Thursday, May 30, 2013

Euro energy update

North America and Europe have both seen declines in their output of greenhouse gasses.  Normally, we would think this is great news around here.  We are going to restrain our glee for the simple reason that virtually all of these declines can be attributed to slower economies and a warm winter in 2011 while only a little (if any) can be chalked up to introduction of new technologies.

EU emitted 3.3% less greenhouse gas in 2011

29 MAY 2013

AFP - Europe emitted 3.3 percent less Earth-warming greenhouse gases in 2011 -- the lowest level since 1990, a European Environment Agency (EEA) report said Wednesday.

The bigger-than-expected drop in the European Union from 2010 was equal to a saving of 155 million tonnes of CO2 equivalent, a measure of greenhouse gas concentration in the atmosphere, it said.

But the continent should not congratulate itself too much -- the decline was largely due to a mild winter with lower heating demand.

"The greenhouse gas emissions cut in 2011 is good news, however it was largely due to a warmer winter," EEA executive director Jacqueline McGlade said in a statement.

"Nonetheless, the EU is making clear progress towards its emissions targets" of cutting greenhouse gases by 20 percent on 1990 levels by the year 2020.

On the downside, the report noted a rise in consumption of carbon-intensive fuels such as coal, while 'greener' hydroelectricity production, natural gas consumption and nuclear power use decreased.

"If Europe is to achieve the transition towards a low-carbon society, it will need sustained investment in technology and innovation," said McGlade.

The report said early estimates by the EU statistics agency Eurostat, also released Wednesday, pointed to a 2.1 percent drop in greenhouse gas emissions for the bloc in 2012.

With the 2011 figures now in, the EU had cut its emissions by 18.4 percent from 1990 -- a reference year chosen by the international community.

This amounted to more than a billion tonnes of CO2 equivalent, said the statement, and seemed to place the bloc well on the way to achieving its 2020 target.

The EEA said fossil fuel consumption decreased by five percent in the EU in 2011, but carbon intensity of emissions increased with a near two-percent rise in use of solid fuels like hard coal and lignite.

Liquid fuel consumption decreased by four percent and natural gas by almost 11 percent while renewable energy use showed its second-largest decline in the last 21 years.

While wind and solar energy use continued to rise, nuclear power declined mainly due to the closure of plants in Germany.

Road transport emissions declined for the fourth year in a row, but emissions from international aviation and shipping rose in 2011, said the agency.

The EU bloc has repeatedly dismissed calls, mainly from developing countries, to raise its emissions curb target to 30 percent by 2020. more
Bitching about the bureaucracy in Brussels is a common European indoor sport. And much of the criticism is deserved even if many of the E.U. rulings are trivial. But meddling with Germany's program to foster greater use of renewable energy (Energiewende) is not trivial at all.  It is, in fact, another unspeakably stupid example of neoliberal dogma trumping reality itself.  What Germany is trying to do is almost impossibly difficult.  That a board of petty bureaucrats should be allow to tinker with Energiewende is utterly unacceptable especially since this multi-billion Euro tinkering is based on ideological madness.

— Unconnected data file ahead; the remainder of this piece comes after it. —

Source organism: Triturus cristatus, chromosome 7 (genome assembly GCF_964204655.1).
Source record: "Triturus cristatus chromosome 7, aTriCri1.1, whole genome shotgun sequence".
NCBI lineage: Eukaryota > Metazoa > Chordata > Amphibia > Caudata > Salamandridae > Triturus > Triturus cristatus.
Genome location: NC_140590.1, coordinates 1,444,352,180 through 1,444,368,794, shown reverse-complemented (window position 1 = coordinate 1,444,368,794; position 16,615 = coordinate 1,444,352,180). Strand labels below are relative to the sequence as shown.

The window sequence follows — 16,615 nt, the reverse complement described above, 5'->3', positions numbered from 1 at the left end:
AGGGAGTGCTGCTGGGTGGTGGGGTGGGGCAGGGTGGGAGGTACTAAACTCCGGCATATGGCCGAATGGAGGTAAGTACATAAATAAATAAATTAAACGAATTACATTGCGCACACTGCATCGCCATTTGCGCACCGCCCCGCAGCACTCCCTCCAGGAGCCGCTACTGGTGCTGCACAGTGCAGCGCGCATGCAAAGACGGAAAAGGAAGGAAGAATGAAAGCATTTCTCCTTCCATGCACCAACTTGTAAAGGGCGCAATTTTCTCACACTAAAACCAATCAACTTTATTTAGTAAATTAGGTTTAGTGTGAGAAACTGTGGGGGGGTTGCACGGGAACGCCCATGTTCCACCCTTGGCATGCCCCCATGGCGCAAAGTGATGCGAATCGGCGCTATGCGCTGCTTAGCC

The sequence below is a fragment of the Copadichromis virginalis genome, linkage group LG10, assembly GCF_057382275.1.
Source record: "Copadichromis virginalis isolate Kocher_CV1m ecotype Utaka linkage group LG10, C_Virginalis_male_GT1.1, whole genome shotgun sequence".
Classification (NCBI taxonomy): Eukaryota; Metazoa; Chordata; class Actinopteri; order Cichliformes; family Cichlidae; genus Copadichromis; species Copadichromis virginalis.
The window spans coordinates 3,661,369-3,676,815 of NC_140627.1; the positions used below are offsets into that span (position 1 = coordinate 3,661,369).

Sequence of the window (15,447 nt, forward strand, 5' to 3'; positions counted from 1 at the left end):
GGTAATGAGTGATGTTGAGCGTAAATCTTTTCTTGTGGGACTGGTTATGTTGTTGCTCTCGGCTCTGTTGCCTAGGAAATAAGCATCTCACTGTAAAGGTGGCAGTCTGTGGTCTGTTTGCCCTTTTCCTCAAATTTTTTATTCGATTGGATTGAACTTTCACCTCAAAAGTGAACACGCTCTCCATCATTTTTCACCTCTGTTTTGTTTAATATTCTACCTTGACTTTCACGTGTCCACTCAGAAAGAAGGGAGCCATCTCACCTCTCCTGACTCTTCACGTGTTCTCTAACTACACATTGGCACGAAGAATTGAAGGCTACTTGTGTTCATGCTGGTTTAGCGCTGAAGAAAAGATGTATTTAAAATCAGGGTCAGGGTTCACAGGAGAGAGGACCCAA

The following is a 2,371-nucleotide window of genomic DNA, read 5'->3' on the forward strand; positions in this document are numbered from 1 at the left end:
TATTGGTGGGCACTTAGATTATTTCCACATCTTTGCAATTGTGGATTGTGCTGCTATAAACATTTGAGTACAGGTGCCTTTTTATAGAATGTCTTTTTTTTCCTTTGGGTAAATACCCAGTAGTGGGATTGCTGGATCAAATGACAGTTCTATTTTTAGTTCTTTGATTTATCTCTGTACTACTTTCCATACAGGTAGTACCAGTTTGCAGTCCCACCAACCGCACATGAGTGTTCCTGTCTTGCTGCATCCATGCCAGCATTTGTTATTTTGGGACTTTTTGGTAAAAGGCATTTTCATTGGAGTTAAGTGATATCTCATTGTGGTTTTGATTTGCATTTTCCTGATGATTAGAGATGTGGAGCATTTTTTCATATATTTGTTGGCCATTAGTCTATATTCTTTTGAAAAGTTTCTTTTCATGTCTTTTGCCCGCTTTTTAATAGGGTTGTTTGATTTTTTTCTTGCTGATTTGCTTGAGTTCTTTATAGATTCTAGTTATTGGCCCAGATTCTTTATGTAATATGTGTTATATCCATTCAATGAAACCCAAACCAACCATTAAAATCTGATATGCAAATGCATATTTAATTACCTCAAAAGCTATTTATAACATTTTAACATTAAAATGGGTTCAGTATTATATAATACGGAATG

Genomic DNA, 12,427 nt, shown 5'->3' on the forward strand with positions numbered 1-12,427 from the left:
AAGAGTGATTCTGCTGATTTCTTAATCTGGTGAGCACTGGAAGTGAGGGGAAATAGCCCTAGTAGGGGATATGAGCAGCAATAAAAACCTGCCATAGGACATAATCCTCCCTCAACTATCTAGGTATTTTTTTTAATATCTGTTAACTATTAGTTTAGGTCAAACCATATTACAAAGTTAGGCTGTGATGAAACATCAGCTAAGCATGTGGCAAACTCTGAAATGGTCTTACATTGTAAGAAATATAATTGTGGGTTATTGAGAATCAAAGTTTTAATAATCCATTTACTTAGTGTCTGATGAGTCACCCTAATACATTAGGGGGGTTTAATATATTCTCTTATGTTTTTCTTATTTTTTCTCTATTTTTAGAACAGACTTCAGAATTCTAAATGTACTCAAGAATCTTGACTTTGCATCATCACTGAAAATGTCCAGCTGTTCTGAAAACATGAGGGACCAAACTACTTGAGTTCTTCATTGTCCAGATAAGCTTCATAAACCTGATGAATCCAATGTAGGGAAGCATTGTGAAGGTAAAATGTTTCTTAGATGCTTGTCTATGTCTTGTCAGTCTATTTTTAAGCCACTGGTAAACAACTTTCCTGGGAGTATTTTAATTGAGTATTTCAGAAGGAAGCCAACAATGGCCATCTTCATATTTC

War on Subsidies: Brussels Takes Aim at German Energy Revolution

By Frank Dohmen, Christoph Pauly and Gerald Traufetter  May 29, 2013

As part of Germany's switch to renewables, industry has been exempt from paying higher prices associated with solar and wind energy. The European Commission, however, believes the practice distorts competition on the Continent. Huge penalties could be in store.

The audience was small and exclusive, which helps explain why little has emerged thus far of what European Energy Commissioner Günther Oettinger said at the Hotel Stanhope in Brussels on May 6. It was enough to cause something of a stir among his listeners.

For the European Commission and for Competition Commissioner Joaquín Almunia, Oettinger said during a dinner event, it is clear that price concessions for energy-intensive companies in Germany amount to an inadmissible subsidy. In the best-case scenario, he said, the Commission would ban such subsidies. But, he added, the worst case could see Brussels demanding that such companies pay back the money they had saved as a result of the discounts they have received.

Competitors and neighboring countries had filed an official complaint about these benefits with the European Commission, prompting the EU competition authority to launch an investigation. The German commissioner had sought to assure industry representatives that the process was only just beginning and that the outcome remained unclear.

That, though, seems to only have been partly accurate, which helps explain the current agitation. The scenario Oettinger outlined at the Brussels dinner is a horrifying one for parts of German industry and for the government in Berlin. The prospect of having to repay several billion euros is certainly a daunting one. Even worse, though, is that the competitiveness of entire industrial sectors would be put at risk. Also at stake is the Renewable Energies Act (EEG), a central component of Berlin's shift away from nuclear power and toward green energy, also known as the Energiewende.

Since 2000, Germany has used the EEG to promote the expansion of renewable forms of energy. To ensure that the construction of expensive solar and wind farms is worthwhile for private individuals and investors, they receive a guarantee that the electricity they produce will be purchased at a fixed price for a period of several years.

Alternate Reality

The costs of start-up financing for green energy and the compensation for expansion of the power grid are added to customers' electricity bills in the form of a special tax. The entire subsidy system is supposed to come to an end when green energy becomes competitive. That, at least, is the theory.

But the reality is different. No longer can one simply describe the tax as a way to get renewable energies off the ground. Indeed, following Berlin's decision two years ago to shelve nuclear energy and accelerate the expansion of renewables, the EEG has become a giant redistribution machine.

Owners of wind and solar farms were paid about €14 billion ($18 billion) last year alone. This is the difference between the guaranteed EEG price and the proceeds actually achieved on the market for the electricity they fed into the grid. Experts with the Institute of Energy Economics at the University of Cologne estimate that consumers will have to pay more than €100 billion by 2022 for renewable energy facilities that have already been installed. Of the 28 cents household customers pay per kilowatt-hour of electricity today, 5.28 cents already applies to the EEG levy, and that figure is growing.